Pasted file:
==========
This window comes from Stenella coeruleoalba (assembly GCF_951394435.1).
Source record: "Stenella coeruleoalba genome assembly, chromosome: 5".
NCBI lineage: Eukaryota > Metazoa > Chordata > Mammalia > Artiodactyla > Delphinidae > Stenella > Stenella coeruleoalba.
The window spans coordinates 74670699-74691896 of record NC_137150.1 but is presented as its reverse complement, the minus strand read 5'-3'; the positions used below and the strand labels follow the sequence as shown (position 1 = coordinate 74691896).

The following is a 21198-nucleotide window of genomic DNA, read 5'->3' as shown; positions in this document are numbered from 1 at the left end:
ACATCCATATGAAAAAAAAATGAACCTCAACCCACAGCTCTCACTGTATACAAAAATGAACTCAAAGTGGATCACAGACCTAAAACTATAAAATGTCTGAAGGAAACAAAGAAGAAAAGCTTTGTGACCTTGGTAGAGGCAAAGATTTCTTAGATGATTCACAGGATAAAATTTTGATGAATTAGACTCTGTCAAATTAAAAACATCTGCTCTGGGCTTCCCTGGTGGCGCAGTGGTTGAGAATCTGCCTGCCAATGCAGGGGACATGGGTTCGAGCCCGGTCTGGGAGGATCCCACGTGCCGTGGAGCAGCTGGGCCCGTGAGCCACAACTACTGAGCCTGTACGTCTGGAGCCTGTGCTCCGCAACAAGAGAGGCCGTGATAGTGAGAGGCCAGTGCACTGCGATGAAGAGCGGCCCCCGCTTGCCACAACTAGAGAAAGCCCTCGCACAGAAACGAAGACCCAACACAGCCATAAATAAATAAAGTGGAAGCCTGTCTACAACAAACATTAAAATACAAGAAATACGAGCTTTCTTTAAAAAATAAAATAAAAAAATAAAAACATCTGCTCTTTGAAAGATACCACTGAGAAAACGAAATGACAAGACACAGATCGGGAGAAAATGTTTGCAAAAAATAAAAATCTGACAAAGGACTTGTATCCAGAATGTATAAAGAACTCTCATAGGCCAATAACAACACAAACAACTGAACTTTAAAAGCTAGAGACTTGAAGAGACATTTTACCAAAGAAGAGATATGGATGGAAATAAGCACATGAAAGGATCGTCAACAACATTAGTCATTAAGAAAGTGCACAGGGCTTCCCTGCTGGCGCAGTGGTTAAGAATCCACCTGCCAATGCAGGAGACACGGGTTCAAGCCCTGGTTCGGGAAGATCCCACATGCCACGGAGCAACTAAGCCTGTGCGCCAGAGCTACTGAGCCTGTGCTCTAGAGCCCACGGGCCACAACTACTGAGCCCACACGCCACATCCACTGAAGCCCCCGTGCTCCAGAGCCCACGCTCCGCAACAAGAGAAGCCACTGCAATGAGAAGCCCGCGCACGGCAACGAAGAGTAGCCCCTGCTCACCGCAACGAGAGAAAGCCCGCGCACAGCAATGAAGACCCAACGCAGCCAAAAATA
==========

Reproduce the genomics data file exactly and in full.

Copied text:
This window comes from Stenella coeruleoalba (assembly GCF_951394435.1).
Source record: "Stenella coeruleoalba genome assembly, chromosome: 5".
NCBI lineage: Eukaryota > Metazoa > Chordata > Mammalia > Artiodactyla > Delphinidae > Stenella > Stenella coeruleoalba.
The window spans coordinates 74670699-74691896 of record NC_137150.1 but is presented as its reverse complement, the minus strand read 5'-3'; the positions used below and the strand labels follow the sequence as shown (position 1 = coordinate 74691896).

The following is a 21198-nucleotide window of genomic DNA, read 5'->3' as shown; positions in this document are numbered from 1 at the left end:
ACATCCATATGAAAAAAAAATGAACCTCAACCCACAGCTCTCACTGTATACAAAAATGAACTCAAAGTGGATCACAGACCTAAAACTATAAAATGTCTGAAGGAAACAAAGAAGAAAAGCTTTGTGACCTTGGTAGAGGCAAAGATTTCTTAGATGATTCACAGGATAAAATTTTGATGAATTAGACTCTGTCAAATTAAAAACATCTGCTCTGGGCTTCCCTGGTGGCGCAGTGGTTGAGAATCTGCCTGCCAATGCAGGGGACATGGGTTCGAGCCCGGTCTGGGAGGATCCCACGTGCCGTGGAGCAGCTGGGCCCGTGAGCCACAACTACTGAGCCTGTACGTCTGGAGCCTGTGCTCCGCAACAAGAGAGGCCGTGATAGTGAGAGGCCAGTGCACTGCGATGAAGAGCGGCCCCCGCTTGCCACAACTAGAGAAAGCCCTCGCACAGAAACGAAGACCCAACACAGCCATAAATAAATAAAGTGGAAGCCTGTCTACAACAAACATTAAAATACAAGAAATACGAGCTTTCTTTAAAAAATAAAATAAAAAAATAAAAACATCTGCTCTTTGAAAGATACCACTGAGAAAACGAAATGACAAGACACAGATCGGGAGAAAATGTTTGCAAAAAATAAAAATCTGACAAAGGACTTGTATCCAGAATGTATAAAGAACTCTCATAGGCCAATAACAACACAAACAACTGAACTTTAAAAGCTAGAGACTTGAAGAGACATTTTACCAAAGAAGAGATATGGATGGAAATAAGCACATGAAAGGATCGTCAACAACATTAGTCATTAAGAAAGTGCACAGGGCTTCCCTGCTGGCGCAGTGGTTAAGAATCCACCTGCCAATGCAGGAGACACGGGTTCAAGCCCTGGTTCGGGAAGATCCCACATGCCACGGAGCAACTAAGCCTGTGCGCCAGAGCTACTGAGCCTGTGCTCTAGAGCCCACGGGCCACAACTACTGAGCCCACACGCCACATCCACTGAAGCCCCCGTGCTCCAGAGCCCACGCTCCGCAACAAGAGAAGCCACTGCAATGAGAAGCCCGCGCACGGCAACGAAGAGTAGCCCCTGCTCACCGCAACGAGAGAAAGCCCGCGCACAGCAATGAAGACCCAACGCAGCCAAAAATA